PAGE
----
Queen City Theatre Company is kicking off it's 10th season with a dark comedy by James Kirkwood, the playwright behind the Tony award-winning Broadway hit, A Chorus Line
. But P.S. Your Cat Is Dead
, a 1972 novel turned film turned play, is no PG-approved romp. In fact, it starts out with quite the argumentative doozy. The stage of Duke Energy Theater, where the play is being held through Sept. 3, has been transformed into a meager New York City apartment with holiday garnishing. The setting is New Year's Eve, where Jimmy (played by Joe Rux) has been living with Kate (Iesha Nyree). But the couple, which we quickly learn is estranged, falls short of turning the house into a home.
It's also a property nightmare, having been broken into twice and causing poor Jimmy much pain and agony after a safe containing his previous handwritten manuscript went missing. There's lots of fighting and the intensity is high as Jimmy learns that Kate plans to spend New Year's Eve with another man. In the meantime, someone else is lingering in the quarters. Another burglar? You guessed it!
Vito (played by Berry Newkirk) is caught in the crossfire, whether he likes it or not, and Jimmy plans to torment him by tying him up to the kitchen island and later removing his pants. Humiliation or curiosity? There's more than meets the eye as the two cross-examine and, later, confide in and console one another. All the while, Vito is the one informing Jimmy that his cat is dead — more bad news for Jimmy, who, by the way, has lost his girlfriend and his job on top of everything else.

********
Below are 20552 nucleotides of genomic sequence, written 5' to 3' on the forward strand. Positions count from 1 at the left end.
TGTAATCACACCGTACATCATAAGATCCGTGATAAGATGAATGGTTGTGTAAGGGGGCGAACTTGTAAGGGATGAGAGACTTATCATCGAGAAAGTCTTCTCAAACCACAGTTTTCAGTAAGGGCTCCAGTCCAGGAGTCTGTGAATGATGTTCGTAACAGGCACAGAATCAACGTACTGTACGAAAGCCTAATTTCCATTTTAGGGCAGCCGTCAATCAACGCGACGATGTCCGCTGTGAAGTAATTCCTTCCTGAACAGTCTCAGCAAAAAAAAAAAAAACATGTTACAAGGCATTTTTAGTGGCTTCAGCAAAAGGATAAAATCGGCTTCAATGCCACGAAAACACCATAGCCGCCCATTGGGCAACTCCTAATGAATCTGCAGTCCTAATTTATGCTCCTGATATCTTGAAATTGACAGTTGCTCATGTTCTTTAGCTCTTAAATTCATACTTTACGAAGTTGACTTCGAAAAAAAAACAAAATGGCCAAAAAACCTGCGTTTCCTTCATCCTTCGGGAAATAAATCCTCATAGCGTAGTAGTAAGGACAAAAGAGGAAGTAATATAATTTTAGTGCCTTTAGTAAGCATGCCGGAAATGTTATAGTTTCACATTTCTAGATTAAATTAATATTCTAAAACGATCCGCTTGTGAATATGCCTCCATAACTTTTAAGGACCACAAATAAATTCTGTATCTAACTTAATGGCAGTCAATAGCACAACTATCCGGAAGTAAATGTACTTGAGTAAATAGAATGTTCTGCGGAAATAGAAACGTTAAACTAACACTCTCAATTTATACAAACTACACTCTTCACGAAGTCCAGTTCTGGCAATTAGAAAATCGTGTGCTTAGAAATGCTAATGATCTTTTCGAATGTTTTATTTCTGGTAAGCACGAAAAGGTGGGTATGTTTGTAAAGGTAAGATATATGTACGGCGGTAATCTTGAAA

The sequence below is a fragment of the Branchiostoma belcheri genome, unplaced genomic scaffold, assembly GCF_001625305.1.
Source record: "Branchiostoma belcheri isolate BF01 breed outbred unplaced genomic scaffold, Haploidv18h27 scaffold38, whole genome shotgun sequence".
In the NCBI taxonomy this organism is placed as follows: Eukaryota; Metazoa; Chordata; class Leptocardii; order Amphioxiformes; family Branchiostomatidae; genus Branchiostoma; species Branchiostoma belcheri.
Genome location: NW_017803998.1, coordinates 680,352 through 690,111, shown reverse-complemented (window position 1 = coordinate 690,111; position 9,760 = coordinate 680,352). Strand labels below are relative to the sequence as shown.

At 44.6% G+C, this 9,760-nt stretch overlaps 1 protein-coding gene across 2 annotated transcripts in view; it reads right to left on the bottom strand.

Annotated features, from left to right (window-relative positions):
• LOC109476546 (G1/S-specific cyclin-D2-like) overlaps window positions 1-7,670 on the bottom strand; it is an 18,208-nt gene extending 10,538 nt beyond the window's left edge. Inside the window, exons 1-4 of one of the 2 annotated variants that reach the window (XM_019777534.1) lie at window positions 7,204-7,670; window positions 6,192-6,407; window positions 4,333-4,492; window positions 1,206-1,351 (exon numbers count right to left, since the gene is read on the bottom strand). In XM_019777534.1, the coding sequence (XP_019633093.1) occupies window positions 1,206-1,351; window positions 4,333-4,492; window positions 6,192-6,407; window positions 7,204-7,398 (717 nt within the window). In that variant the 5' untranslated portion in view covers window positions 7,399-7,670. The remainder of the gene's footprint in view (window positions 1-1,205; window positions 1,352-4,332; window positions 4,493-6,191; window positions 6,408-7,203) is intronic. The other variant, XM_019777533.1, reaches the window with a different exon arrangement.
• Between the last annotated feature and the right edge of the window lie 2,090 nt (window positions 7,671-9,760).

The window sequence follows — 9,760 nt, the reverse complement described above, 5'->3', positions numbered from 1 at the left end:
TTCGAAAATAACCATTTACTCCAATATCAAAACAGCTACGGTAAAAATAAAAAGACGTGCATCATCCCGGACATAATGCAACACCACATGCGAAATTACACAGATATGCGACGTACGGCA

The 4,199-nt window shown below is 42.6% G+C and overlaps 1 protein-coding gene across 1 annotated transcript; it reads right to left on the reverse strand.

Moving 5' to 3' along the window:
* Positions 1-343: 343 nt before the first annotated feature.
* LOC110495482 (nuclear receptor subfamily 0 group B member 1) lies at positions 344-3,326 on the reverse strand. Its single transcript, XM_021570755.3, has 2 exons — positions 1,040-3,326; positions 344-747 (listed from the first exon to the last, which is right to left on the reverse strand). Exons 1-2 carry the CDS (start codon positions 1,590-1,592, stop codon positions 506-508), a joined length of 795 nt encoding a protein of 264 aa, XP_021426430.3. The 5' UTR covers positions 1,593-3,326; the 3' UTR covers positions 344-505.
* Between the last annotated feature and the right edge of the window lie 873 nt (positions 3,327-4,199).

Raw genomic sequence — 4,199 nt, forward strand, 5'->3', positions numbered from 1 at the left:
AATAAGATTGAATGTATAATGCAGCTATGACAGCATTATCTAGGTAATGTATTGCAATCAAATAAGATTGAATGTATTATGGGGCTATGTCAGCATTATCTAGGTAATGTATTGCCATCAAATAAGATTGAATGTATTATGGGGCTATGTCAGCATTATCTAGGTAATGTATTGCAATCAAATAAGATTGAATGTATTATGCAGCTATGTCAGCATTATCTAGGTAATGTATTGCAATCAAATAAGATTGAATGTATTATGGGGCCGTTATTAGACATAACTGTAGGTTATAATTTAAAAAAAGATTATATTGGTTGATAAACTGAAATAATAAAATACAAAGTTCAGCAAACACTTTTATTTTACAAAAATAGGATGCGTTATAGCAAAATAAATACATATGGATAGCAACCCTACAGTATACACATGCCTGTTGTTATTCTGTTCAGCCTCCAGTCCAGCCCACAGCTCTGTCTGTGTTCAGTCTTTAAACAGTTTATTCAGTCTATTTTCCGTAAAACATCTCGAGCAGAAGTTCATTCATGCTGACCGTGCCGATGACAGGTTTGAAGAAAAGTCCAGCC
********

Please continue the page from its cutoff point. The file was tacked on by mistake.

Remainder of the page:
But there's hope for the poor fella. As we learn through his continuous chatter with Vito, a prowling thief that tumbled through his window, Jimmy is finding more and more about himself as the night progresses. Alcohol opens him up more and his anger is lifted as the night continues. He uses Vito his own advantage and when Kate shows up again with her NYE date — a stuffy, penguin-suited man named Fred (Dan Grogan) — he plays his cards carefully by retaliating and humiliating her.
Jimmy shows some sexual interest in Vito while the two are there, but as time goes by (and at a seemingly slow rate with no intermission) and after the unwelcome visitors leave, the dynamic relationship progresses further.
Jimmy unties his captive and forgives him for the former break-ins. Vito plops off the sink fast, but not fast enough to conceal his dangling privates. Yes, there is surprise dick in this show. That's what makes it a R-rated spectacle and, no, Off Broadway's Naked Boys Singing
does not compare. We only get a glimpse at Vito's flaccid flesh and that's long enough to have us turning our heads and asking, "Did I just see that?" You did and so did Jimmy, who was probably pleasantly surprised. Not only has Vito become a companion to him despite his jester-like demeanor, he's become a much opposed romantic interest. Jimmy is an actor by trade, so his denial isn't all that shocking. There's more, but without spoiling the whole affair, I'll leave you with this: It all ends purr-fectly and without any pussies in the mix.